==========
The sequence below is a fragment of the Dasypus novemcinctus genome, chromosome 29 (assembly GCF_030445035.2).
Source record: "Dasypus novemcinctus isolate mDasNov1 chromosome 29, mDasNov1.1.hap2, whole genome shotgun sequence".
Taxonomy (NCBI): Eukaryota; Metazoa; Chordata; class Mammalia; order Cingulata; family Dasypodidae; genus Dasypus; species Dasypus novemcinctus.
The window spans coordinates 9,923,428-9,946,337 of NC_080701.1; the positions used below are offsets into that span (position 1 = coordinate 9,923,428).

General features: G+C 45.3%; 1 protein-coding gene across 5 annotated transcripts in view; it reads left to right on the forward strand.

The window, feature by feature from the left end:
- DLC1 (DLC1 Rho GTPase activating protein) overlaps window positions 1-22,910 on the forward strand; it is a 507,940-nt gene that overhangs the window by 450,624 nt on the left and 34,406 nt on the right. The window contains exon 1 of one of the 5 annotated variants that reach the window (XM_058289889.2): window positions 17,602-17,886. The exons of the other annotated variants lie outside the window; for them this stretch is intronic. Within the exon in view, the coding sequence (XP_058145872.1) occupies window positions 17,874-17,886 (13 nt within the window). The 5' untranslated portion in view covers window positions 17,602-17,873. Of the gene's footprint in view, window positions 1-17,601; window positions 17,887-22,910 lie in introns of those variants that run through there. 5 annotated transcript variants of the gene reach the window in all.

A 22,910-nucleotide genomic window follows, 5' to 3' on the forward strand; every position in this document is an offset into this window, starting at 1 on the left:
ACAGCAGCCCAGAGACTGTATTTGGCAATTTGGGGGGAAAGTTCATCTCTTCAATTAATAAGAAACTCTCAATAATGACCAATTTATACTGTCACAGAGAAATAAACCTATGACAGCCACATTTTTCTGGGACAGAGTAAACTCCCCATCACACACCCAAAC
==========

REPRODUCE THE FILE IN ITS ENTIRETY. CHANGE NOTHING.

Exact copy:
The sequence below is a fragment of the Dasypus novemcinctus genome, chromosome 29 (assembly GCF_030445035.2).
Source record: "Dasypus novemcinctus isolate mDasNov1 chromosome 29, mDasNov1.1.hap2, whole genome shotgun sequence".
Taxonomy (NCBI): Eukaryota; Metazoa; Chordata; class Mammalia; order Cingulata; family Dasypodidae; genus Dasypus; species Dasypus novemcinctus.
The window spans coordinates 9,923,428-9,946,337 of NC_080701.1; the positions used below are offsets into that span (position 1 = coordinate 9,923,428).

General features: G+C 45.3%; 1 protein-coding gene across 5 annotated transcripts in view; it reads left to right on the forward strand.

The window, feature by feature from the left end:
- DLC1 (DLC1 Rho GTPase activating protein) overlaps window positions 1-22,910 on the forward strand; it is a 507,940-nt gene that overhangs the window by 450,624 nt on the left and 34,406 nt on the right. The window contains exon 1 of one of the 5 annotated variants that reach the window (XM_058289889.2): window positions 17,602-17,886. The exons of the other annotated variants lie outside the window; for them this stretch is intronic. Within the exon in view, the coding sequence (XP_058145872.1) occupies window positions 17,874-17,886 (13 nt within the window). The 5' untranslated portion in view covers window positions 17,602-17,873. Of the gene's footprint in view, window positions 1-17,601; window positions 17,887-22,910 lie in introns of those variants that run through there. 5 annotated transcript variants of the gene reach the window in all.

A 22,910-nucleotide genomic window follows, 5' to 3' on the forward strand; every position in this document is an offset into this window, starting at 1 on the left:
ACAGCAGCCCAGAGACTGTATTTGGCAATTTGGGGGGAAAGTTCATCTCTTCAATTAATAAGAAACTCTCAATAATGACCAATTTATACTGTCACAGAGAAATAAACCTATGACAGCCACATTTTTCTGGGACAGAGTAAACTCCCCATCACACACCCAAAC